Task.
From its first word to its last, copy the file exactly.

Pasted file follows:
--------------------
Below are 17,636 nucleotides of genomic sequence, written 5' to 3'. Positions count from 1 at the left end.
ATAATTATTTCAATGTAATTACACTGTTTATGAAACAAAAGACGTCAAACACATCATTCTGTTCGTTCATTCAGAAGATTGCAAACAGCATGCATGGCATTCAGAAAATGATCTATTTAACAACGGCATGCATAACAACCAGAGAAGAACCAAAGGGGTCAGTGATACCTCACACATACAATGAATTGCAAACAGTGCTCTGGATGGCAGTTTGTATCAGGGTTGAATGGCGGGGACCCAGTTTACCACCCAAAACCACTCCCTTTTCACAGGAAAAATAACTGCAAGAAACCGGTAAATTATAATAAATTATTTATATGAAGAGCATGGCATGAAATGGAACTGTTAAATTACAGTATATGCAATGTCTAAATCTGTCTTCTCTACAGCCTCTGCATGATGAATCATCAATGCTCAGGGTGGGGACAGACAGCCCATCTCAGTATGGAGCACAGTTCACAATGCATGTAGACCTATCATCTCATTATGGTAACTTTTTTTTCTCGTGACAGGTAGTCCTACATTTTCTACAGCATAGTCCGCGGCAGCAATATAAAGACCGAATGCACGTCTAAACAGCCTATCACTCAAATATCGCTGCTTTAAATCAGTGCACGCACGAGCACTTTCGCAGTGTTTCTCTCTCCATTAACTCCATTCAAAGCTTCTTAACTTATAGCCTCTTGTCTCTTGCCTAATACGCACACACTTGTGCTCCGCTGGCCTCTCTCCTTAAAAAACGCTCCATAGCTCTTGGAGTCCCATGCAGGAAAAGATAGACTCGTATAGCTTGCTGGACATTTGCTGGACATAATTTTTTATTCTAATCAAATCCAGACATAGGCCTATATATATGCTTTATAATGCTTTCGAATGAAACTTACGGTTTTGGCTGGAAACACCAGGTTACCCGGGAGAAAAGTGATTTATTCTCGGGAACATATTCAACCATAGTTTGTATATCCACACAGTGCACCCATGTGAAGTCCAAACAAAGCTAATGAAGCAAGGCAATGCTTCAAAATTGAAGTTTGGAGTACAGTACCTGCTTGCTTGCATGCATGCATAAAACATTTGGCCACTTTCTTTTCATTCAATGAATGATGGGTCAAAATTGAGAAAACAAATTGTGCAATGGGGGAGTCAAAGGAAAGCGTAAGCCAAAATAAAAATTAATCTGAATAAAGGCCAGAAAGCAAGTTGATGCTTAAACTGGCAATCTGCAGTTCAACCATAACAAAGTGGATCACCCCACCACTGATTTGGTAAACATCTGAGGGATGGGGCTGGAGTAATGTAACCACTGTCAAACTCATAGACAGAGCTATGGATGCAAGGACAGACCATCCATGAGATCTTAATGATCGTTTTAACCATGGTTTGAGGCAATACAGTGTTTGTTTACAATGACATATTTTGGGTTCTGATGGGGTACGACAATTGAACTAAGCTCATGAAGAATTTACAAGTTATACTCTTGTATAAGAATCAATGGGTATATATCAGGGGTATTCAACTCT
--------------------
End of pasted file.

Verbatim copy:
Below are 17,636 nucleotides of genomic sequence, written 5' to 3'. Positions count from 1 at the left end.
ATAATTATTTCAATGTAATTACACTGTTTATGAAACAAAAGACGTCAAACACATCATTCTGTTCGTTCATTCAGAAGATTGCAAACAGCATGCATGGCATTCAGAAAATGATCTATTTAACAACGGCATGCATAACAACCAGAGAAGAACCAAAGGGGTCAGTGATACCTCACACATACAATGAATTGCAAACAGTGCTCTGGATGGCAGTTTGTATCAGGGTTGAATGGCGGGGACCCAGTTTACCACCCAAAACCACTCCCTTTTCACAGGAAAAATAACTGCAAGAAACCGGTAAATTATAATAAATTATTTATATGAAGAGCATGGCATGAAATGGAACTGTTAAATTACAGTATATGCAATGTCTAAATCTGTCTTCTCTACAGCCTCTGCATGATGAATCATCAATGCTCAGGGTGGGGACAGACAGCCCATCTCAGTATGGAGCACAGTTCACAATGCATGTAGACCTATCATCTCATTATGGTAACTTTTTTTTCTCGTGACAGGTAGTCCTACATTTTCTACAGCATAGTCCGCGGCAGCAATATAAAGACCGAATGCACGTCTAAACAGCCTATCACTCAAATATCGCTGCTTTAAATCAGTGCACGCACGAGCACTTTCGCAGTGTTTCTCTCTCCATTAACTCCATTCAAAGCTTCTTAACTTATAGCCTCTTGTCTCTTGCCTAATACGCACACACTTGTGCTCCGCTGGCCTCTCTCCTTAAAAAACGCTCCATAGCTCTTGGAGTCCCATGCAGGAAAAGATAGACTCGTATAGCTTGCTGGACATTTGCTGGACATAATTTTTTATTCTAATCAAATCCAGACATAGGCCTATATATATGCTTTATAATGCTTTCGAATGAAACTTACGGTTTTGGCTGGAAACACCAGGTTACCCGGGAGAAAAGTGATTTATTCTCGGGAACATATTCAACCATAGTTTGTATATCCACACAGTGCACCCATGTGAAGTCCAAACAAAGCTAATGAAGCAAGGCAATGCTTCAAAATTGAAGTTTGGAGTACAGTACCTGCTTGCTTGCATGCATGCATAAAACATTTGGCCACTTTCTTTTCATTCAATGAATGATGGGTCAAAATTGAGAAAACAAATTGTGCAATGGGGGAGTCAAAGGAAAGCGTAAGCCAAAATAAAAATTAATCTGAATAAAGGCCAGAAAGCAAGTTGATGCTTAAACTGGCAATCTGCAGTTCAACCATAACAAAGTGGATCACCCCACCACTGATTTGGTAAACATCTGAGGGATGGGGCTGGAGTAATGTAACCACTGTCAAACTCATAGACAGAGCTATGGATGCAAGGACAGACCATCCATGAGATCTTAATGATCGTTTTAACCATGGTTTGAGGCAATACAGTGTTTGTTTACAATGACATATTTTGGGTTCTGATGGGGTACGACAATTGAACTAAGCTCATGAAGAATTTACAAGTTATACTCTTGTATAAGAATCAATGGGTATATATCAGGGGTATTCAACTCT